By Paul Jerard, E-RYT 500

Anyone who decides to become a Yoga teacher gives quite a bit back to the local or world community, through selfless service. In fact, giving is very rewarding when you have the ability, or the time, to contribute to a student’s well-being or give to a worthy cause. You can be so caught up in other peoples’ lives that you tend to forget about your own well-being.

From the outside, looking in, Yoga teachers might appear self-absorbed. The student, who becomes a teacher of Yoga, has taken the practice to a different level; and sometimes, places physical, mental, emotional, and spiritual development, on the “back burner.”

It is important to stop, “smell the flowers,” and take time for self-reflection, once in awhile. It is difficult to “pull your head out of the books.” Many Yoga teachers are researching, finding solutions for their students, or reading scriptures. These are valuable contributions, but we must also find balance in our lives.

After all, we talk to our students about the importance of balancing physical, mental, emotional, and spiritual health. We are supposed to “walk the talk,” but we are still human. Yet, the time you take for self-analysis and proper direction is valuable.

This reminds me of a story my grandfather used to tell me about a carpenter who never had time to repair his own house. He was always busy making money repairing somebody else’s house. His wife had a list of home repairs, but he was still too busy giving estimates at night. Finally, she hires a handyman to repair her house and falls in love with him.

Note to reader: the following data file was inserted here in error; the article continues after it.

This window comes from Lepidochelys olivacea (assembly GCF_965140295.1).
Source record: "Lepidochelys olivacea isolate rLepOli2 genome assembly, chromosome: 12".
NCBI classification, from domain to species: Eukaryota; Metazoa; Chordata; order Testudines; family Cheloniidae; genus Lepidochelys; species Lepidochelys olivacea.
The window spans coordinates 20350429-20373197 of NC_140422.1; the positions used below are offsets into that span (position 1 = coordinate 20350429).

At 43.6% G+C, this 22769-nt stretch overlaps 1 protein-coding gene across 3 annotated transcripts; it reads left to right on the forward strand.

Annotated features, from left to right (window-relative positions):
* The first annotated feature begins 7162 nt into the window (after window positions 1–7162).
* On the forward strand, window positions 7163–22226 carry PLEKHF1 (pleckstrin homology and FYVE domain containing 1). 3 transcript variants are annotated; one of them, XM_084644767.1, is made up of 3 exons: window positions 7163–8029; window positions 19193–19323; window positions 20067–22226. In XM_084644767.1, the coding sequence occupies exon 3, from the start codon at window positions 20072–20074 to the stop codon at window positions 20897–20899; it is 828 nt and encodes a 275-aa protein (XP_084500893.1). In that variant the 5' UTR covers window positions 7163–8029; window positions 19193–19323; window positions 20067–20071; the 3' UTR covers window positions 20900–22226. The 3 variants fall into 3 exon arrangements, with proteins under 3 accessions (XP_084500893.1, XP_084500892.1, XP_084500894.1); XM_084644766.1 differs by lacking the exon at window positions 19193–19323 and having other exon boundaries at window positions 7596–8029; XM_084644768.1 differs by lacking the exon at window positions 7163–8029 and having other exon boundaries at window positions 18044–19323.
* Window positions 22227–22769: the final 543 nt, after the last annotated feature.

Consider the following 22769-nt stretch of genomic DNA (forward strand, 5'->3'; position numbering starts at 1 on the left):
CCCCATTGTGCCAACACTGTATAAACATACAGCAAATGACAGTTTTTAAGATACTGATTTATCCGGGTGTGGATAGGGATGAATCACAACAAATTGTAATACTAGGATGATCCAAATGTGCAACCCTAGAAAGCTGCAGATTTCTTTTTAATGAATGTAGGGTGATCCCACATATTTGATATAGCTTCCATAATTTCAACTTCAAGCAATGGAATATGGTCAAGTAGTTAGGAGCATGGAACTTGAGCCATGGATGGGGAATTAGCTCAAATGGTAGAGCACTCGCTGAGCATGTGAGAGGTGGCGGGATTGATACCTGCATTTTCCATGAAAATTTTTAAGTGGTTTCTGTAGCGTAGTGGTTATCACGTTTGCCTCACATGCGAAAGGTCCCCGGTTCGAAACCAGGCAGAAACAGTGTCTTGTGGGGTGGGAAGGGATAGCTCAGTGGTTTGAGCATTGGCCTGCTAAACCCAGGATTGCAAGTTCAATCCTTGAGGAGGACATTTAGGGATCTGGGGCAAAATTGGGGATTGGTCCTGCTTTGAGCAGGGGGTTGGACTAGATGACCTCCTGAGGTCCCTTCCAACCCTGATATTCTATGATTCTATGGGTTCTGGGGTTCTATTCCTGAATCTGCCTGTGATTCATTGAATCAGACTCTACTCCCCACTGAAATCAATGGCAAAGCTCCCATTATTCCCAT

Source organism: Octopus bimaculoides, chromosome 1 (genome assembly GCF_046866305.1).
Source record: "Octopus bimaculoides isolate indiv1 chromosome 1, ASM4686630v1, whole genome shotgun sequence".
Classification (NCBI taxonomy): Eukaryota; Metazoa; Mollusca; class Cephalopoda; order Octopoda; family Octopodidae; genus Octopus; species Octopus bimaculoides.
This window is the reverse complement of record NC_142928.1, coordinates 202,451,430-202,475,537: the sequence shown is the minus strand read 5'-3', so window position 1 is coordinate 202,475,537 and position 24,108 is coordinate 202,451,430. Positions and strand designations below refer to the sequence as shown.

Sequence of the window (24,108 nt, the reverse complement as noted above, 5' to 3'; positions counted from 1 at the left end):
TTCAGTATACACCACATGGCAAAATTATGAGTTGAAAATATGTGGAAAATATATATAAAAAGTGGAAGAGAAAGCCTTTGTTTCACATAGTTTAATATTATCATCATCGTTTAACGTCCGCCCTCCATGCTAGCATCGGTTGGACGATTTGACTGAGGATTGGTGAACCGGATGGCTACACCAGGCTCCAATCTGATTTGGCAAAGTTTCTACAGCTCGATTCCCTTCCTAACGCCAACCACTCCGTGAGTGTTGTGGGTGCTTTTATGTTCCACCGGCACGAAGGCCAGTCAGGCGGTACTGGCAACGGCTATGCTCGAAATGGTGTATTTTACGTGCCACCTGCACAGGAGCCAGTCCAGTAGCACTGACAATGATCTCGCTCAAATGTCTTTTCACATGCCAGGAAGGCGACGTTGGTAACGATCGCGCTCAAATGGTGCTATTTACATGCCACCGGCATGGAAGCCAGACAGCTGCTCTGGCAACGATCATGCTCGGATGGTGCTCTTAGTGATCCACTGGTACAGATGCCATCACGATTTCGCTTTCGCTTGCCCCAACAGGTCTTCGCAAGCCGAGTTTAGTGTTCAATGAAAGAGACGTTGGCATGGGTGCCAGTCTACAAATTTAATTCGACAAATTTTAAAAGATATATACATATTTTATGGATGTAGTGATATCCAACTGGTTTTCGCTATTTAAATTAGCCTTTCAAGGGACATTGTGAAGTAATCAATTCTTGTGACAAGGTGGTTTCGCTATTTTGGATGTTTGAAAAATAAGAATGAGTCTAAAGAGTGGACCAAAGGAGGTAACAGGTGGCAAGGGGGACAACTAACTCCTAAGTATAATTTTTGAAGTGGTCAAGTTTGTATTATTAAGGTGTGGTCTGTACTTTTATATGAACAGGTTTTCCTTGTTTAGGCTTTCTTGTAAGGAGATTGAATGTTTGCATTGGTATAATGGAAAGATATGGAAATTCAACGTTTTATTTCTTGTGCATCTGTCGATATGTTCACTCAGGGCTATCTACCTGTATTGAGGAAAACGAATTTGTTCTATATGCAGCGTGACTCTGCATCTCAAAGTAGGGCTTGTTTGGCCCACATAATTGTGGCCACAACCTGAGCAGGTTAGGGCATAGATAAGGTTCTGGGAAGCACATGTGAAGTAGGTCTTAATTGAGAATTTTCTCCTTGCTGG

My grandfather was a jovial general contractor, so he enjoyed telling a joke or story as much as we enjoyed listening. Now, what does this have to do with Yoga? Life is a matter of priorities. You might say, “This sounds like a time management problem to me.”

To be honest, improper time management causes a lot of stress and anxiety. To manage time correctly, you need a system, but you also have to plan “free time” for yourself. You will need to balance time for family, friends, work, co-workers, and students.

One simple method is to plan the day ahead on the night before. This gives you a short-term view of the upcoming day. I still like to write it down with a pen on paper, because I can still envision the handwritten list in my mind later on. However, a lap top, personal digital assistant, or PC will also do.

Another method is to go to bed an hour early, and then wake up an hour earlier. If you are a “morning person,” you can get so much done in the morning, while the world is at rest.

Now, if you become very successful at planning and completing your daily tasks, please do not fill your day with work. Allow some time for family, friends, students, personal Yoga practice, and a little free time to smell the flowers.

© Copyright 2008 – Paul Jerard / Aura Publications

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